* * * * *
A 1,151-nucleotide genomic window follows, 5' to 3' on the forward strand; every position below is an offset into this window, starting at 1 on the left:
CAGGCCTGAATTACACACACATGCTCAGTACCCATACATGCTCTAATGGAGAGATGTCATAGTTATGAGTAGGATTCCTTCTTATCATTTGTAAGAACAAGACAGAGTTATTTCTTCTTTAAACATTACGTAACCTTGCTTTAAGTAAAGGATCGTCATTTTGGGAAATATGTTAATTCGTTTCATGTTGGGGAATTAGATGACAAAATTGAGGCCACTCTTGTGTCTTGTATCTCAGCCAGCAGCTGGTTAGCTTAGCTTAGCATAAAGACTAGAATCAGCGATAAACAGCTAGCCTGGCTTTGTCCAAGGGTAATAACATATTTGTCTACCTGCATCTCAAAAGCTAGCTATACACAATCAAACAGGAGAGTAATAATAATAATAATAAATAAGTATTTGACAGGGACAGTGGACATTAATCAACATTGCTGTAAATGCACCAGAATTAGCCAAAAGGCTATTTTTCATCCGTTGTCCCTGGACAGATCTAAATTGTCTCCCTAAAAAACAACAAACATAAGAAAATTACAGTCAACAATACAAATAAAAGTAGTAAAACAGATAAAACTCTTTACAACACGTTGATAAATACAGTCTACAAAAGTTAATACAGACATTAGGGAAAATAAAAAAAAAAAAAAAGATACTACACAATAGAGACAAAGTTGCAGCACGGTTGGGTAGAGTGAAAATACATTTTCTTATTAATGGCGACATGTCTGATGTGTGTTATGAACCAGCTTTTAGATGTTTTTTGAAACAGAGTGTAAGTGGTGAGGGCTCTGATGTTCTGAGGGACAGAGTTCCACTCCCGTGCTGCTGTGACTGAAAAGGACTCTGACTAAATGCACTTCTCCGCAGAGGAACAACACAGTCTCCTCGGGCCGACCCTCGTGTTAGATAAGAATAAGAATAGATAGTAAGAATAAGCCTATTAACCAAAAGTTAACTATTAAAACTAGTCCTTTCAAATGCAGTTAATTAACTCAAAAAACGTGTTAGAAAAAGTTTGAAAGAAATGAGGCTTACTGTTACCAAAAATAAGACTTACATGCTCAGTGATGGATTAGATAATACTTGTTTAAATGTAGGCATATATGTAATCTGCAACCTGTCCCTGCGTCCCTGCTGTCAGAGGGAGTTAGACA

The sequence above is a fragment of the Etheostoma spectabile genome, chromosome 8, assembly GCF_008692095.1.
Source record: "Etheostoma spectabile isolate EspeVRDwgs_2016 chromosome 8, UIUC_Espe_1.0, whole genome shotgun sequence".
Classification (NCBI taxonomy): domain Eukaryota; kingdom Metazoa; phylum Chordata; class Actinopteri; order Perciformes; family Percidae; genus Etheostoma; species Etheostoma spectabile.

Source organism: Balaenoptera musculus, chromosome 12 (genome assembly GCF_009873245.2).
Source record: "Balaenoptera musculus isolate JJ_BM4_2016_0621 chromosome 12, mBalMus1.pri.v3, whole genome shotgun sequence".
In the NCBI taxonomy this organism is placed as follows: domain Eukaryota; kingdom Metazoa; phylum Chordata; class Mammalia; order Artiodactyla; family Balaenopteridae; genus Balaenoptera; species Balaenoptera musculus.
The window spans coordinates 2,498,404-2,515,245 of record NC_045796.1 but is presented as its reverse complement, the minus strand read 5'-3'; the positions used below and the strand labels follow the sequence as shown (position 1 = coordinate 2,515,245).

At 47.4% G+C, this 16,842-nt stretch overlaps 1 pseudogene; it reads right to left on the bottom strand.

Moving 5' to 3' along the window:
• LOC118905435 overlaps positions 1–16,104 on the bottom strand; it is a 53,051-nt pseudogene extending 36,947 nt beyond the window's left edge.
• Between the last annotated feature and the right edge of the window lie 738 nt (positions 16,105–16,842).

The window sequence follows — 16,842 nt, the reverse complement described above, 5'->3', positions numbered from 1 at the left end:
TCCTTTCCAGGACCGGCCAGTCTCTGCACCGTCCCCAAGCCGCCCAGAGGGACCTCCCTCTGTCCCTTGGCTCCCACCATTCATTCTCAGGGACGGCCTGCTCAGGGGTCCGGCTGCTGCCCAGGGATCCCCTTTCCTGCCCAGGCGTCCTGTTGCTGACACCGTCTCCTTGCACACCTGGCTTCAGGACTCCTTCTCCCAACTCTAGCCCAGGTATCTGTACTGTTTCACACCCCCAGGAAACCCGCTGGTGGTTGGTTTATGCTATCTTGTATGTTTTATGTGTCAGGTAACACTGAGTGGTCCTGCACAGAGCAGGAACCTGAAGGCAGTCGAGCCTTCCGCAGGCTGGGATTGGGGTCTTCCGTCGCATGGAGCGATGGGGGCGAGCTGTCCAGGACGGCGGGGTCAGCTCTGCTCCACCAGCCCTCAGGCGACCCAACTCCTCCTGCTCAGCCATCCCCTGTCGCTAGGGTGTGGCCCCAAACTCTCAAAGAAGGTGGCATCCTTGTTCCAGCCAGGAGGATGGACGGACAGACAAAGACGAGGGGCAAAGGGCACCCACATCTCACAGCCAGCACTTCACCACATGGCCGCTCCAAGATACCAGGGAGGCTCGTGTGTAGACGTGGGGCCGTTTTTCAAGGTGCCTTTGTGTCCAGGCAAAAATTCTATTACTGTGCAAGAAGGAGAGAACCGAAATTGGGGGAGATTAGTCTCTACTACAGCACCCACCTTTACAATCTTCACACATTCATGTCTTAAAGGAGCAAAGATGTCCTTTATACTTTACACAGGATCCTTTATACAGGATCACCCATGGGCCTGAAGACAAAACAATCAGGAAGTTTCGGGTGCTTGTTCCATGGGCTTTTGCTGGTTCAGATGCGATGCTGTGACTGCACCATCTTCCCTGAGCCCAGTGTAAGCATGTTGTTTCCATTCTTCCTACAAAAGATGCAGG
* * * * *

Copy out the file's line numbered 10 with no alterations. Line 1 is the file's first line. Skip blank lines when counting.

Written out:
At 47.4% G+C, this 16,842-nt stretch overlaps 1 pseudogene; it reads right to left on the bottom strand.